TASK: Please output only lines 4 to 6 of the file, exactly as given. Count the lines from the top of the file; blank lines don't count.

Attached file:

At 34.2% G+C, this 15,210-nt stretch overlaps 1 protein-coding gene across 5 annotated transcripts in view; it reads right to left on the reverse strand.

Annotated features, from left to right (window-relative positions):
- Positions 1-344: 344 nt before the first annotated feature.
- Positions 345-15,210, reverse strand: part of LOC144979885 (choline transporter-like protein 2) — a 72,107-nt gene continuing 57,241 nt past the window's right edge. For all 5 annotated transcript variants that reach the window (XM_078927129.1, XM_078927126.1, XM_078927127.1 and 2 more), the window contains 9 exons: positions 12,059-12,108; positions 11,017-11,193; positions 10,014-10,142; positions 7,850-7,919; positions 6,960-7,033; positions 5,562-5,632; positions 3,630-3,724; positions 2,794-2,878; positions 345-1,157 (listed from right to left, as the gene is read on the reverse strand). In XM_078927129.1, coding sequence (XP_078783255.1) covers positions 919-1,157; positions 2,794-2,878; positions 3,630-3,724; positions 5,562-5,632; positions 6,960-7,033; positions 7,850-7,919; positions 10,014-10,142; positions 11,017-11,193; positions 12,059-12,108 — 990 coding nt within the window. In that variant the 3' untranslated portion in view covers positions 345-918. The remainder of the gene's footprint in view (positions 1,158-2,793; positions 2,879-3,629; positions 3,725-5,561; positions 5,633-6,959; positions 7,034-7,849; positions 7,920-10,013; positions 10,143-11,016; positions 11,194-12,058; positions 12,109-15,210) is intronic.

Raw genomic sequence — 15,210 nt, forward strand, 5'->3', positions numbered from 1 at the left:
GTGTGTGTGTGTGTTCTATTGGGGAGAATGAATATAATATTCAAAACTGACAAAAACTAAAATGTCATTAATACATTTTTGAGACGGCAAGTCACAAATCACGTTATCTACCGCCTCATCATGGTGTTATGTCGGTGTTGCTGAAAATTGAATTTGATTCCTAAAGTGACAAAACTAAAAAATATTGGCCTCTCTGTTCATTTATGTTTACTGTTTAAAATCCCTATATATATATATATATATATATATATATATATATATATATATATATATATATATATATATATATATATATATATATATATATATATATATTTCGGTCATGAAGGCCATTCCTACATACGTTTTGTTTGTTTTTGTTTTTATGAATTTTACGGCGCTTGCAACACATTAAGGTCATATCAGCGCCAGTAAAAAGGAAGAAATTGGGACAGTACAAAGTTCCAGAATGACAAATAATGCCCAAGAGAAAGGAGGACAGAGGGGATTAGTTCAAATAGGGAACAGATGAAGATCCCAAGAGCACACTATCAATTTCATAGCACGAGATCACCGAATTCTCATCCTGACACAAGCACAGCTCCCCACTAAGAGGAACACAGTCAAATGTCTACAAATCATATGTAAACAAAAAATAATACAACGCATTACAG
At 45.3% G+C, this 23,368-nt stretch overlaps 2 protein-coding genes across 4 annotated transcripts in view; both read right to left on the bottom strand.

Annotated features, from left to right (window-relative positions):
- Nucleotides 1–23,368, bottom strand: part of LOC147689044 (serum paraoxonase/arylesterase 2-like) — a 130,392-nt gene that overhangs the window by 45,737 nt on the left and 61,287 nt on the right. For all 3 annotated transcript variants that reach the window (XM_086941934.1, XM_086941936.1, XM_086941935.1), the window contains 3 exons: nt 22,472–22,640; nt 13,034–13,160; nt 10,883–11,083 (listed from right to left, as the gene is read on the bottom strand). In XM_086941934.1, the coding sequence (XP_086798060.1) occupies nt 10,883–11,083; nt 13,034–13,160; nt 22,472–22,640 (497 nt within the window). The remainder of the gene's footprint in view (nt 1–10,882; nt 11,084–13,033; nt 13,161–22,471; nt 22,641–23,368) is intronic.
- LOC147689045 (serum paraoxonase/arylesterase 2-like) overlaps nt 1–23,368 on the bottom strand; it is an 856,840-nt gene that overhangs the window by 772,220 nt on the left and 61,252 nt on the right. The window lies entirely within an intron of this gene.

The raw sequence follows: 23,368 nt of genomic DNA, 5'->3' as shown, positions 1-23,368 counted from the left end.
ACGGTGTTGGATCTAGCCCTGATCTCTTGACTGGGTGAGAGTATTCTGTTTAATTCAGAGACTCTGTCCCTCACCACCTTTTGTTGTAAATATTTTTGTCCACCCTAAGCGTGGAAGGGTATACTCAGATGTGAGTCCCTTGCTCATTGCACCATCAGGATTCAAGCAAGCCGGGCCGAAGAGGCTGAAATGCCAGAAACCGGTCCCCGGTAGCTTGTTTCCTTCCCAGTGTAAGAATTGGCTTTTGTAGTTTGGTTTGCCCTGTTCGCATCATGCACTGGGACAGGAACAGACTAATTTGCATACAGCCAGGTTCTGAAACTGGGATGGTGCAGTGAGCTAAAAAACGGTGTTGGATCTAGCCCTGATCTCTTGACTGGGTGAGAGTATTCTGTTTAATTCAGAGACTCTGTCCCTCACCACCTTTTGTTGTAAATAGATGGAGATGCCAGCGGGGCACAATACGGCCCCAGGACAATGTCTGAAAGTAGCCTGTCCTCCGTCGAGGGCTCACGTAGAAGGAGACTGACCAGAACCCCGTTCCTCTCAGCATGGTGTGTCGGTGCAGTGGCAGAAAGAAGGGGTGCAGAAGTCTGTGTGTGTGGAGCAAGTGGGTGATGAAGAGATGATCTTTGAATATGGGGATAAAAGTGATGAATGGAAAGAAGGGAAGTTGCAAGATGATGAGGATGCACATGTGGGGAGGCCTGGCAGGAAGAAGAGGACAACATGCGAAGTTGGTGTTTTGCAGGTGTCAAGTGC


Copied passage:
- Positions 345-15,210, reverse strand: part of LOC144979885 (choline transporter-like protein 2) — a 72,107-nt gene continuing 57,241 nt past the window's right edge. For all 5 annotated transcript variants that reach the window (XM_078927129.1, XM_078927126.1, XM_078927127.1 and 2 more), the window contains 9 exons: positions 12,059-12,108; positions 11,017-11,193; positions 10,014-10,142; positions 7,850-7,919; positions 6,960-7,033; positions 5,562-5,632; positions 3,630-3,724; positions 2,794-2,878; positions 345-1,157 (listed from right to left, as the gene is read on the reverse strand). In XM_078927129.1, coding sequence (XP_078783255.1) covers positions 919-1,157; positions 2,794-2,878; positions 3,630-3,724; positions 5,562-5,632; positions 6,960-7,033; positions 7,850-7,919; positions 10,014-10,142; positions 11,017-11,193; positions 12,059-12,108 — 990 coding nt within the window. In that variant the 3' untranslated portion in view covers positions 345-918. The remainder of the gene's footprint in view (positions 1,158-2,793; positions 2,879-3,629; positions 3,725-5,561; positions 5,633-6,959; positions 7,034-7,849; positions 7,920-10,013; positions 10,143-11,016; positions 11,194-12,058; positions 12,109-15,210) is intronic.

Raw genomic sequence — 15,210 nt, forward strand, 5'->3', positions numbered from 1 at the left:
GTGTGTGTGTGTGTTCTATTGGGGAGAATGAATATAATATTCAAAACTGACAAAAACTAAAATGTCATTAATACATTTTTGAGACGGCAAGTCACAAATCACGTTATCTACCGCCTCATCATGGTGTTATGTCGGTGTTGCTGAAAATTGAATTTGATTCCTAAAGTGACAAAACTAAAAAATATTGGCCTCTCTGTTCATTTATGTTTACTGTTTAAAATCCCTATATATATATATATATATATATATATATATATATATATATATATATATATATATATATATATATATATATATATATATATATATATATATTTCGGTCATGAAGGCCATTCCTACATACGTTTTGTTTGTTTTTGTTTTTATGAATTTTACGGCGCTTGCAACACATTAAGGTCATATCAGCGCCAGTAAAAAGGAAGAAATTGGGACAGTACAAAGTTCCAGAATGACAAATAATGCCCAAGAGAAAGGAGGACAGAGGGGATTAGTTCAAATAGGGAACAGATGAAGATCCCAAGAGCACACTATCAATTTCATAGCACGAGATCACCGAATTCTCATCCTGACACAAGCACAGCTCCCCACTAAGAGGAACACAGTCAAATGTCTACAAATCATATGTAAACAAAAAATAATACAACGCATTACAG